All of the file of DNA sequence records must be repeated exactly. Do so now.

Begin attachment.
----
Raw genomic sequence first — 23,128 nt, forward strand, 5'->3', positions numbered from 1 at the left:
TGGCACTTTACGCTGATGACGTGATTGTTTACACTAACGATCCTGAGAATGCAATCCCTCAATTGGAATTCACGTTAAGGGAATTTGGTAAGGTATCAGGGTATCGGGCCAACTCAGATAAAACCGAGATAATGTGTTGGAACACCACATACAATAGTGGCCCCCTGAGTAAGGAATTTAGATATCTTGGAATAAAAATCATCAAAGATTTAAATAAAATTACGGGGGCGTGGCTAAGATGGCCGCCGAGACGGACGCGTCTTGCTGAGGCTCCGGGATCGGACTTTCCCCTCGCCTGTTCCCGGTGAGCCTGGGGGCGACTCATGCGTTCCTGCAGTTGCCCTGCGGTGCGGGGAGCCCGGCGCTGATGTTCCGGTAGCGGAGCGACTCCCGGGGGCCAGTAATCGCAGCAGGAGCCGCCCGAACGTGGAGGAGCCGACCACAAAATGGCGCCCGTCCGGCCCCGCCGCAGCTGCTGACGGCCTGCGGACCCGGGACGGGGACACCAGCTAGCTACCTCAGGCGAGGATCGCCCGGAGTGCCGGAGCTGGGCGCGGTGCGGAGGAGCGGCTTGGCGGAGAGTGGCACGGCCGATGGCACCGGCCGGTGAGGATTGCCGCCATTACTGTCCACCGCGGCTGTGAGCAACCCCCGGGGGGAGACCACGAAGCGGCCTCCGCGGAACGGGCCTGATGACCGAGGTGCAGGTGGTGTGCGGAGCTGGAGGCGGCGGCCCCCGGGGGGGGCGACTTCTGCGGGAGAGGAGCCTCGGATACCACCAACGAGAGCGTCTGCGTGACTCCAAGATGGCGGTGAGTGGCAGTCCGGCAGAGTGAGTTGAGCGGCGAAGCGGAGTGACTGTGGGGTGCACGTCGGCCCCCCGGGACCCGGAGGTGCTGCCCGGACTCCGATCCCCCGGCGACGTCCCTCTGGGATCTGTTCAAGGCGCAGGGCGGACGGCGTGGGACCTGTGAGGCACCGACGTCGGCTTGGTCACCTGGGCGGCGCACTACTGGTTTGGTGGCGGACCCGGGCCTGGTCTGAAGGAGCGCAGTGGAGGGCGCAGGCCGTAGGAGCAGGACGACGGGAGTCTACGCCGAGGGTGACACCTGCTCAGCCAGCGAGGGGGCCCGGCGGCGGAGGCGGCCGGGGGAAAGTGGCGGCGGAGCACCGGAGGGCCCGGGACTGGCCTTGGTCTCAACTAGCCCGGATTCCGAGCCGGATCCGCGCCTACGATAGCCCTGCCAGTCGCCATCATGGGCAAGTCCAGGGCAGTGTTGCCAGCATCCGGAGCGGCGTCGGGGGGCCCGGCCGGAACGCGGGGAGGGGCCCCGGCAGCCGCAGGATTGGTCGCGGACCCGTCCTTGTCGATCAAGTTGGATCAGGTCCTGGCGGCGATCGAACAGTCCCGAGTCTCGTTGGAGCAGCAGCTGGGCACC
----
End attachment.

Raw genomic sequence first — 23,128 nt, forward strand, 5'->3', positions numbered from 1 at the left:
TGGCACTTTACGCTGATGACGTGATTGTTTACACTAACGATCCTGAGAATGCAATCCCTCAATTGGAATTCACGTTAAGGGAATTTGGTAAGGTATCAGGGTATCGGGCCAACTCAGATAAAACCGAGATAATGTGTTGGAACACCACATACAATAGTGGCCCCCTGAGTAAGGAATTTAGATATCTTGGAATAAAAATCATCAAAGATTTAAATAAAATTACGGGGGCGTGGCTAAGATGGCCGCCGAGACGGACGCGTCTTGCTGAGGCTCCGGGATCGGACTTTCCCCTCGCCTGTTCCCGGTGAGCCTGGGGGCGACTCATGCGTTCCTGCAGTTGCCCTGCGGTGCGGGGAGCCCGGCGCTGATGTTCCGGTAGCGGAGCGACTCCCGGGGGCCAGTAATCGCAGCAGGAGCCGCCCGAACGTGGAGGAGCCGACCACAAAATGGCGCCCGTCCGGCCCCGCCGCAGCTGCTGACGGCCTGCGGACCCGGGACGGGGACACCAGCTAGCTACCTCAGGCGAGGATCGCCCGGAGTGCCGGAGCTGGGCGCGGTGCGGAGGAGCGGCTTGGCGGAGAGTGGCACGGCCGATGGCACCGGCCGGTGAGGATTGCCGCCATTACTGTCCACCGCGGCTGTGAGCAACCCCCGGGGGGAGACCACGAAGCGGCCTCCGCGGAACGGGCCTGATGACCGAGGTGCAGGTGGTGTGCGGAGCTGGAGGCGGCGGCCCCCGGGGGGGGCGACTTCTGCGGGAGAGGAGCCTCGGATACCACCAACGAGAGCGTCTGCGTGACTCCAAGATGGCGGTGAGTGGCAGTCCGGCAGAGTGAGTTGAGCGGCGAAGCGGAGTGACTGTGGGGTGCACGTCGGCCCCCCGGGACCCGGAGGTGCTGCCCGGACTCCGATCCCCCGGCGACGTCCCTCTGGGATCTGTTCAAGGCGCAGGGCGGACGGCGTGGGACCTGTGAGGCACCGACGTCGGCTTGGTCACCTGGGCGGCGCACTACTGGTTTGGTGGCGGACCCGGGCCTGGTCTGAAGGAGCGCAGTGGAGGGCGCAGGCCGTAGGAGCAGGACGACGGGAGTCTACGCCGAGGGTGACACCTGCTCAGCCAGCGAGGGGGCCCGGCGGCGGAGGCGGCCGGGGGAAAGTGGCGGCGGAGCACCGGAGGGCCCGGGACTGGCCTTGGTCTCAACTAGCCCGGATTCCGAGCCGGATCCGCGCCTACGATAGCCCTGCCAGTCGCCATCATGGGCAAGTCCAGGGCAGTGTTGCCAGCATCCGGAGCGGCGTCGGGGGGCCCGGCCGGAACGCGGGGAGGGGCCCCGGCAGCCGCAGGATTGGTCGCGGACCCGTCCTTGTCGATCAAGTTGGATCAGGTCCTGGCGGCGATCGAACAGTCCCGAGTCTCGTTGGAGCAGCAGCTGGGCACC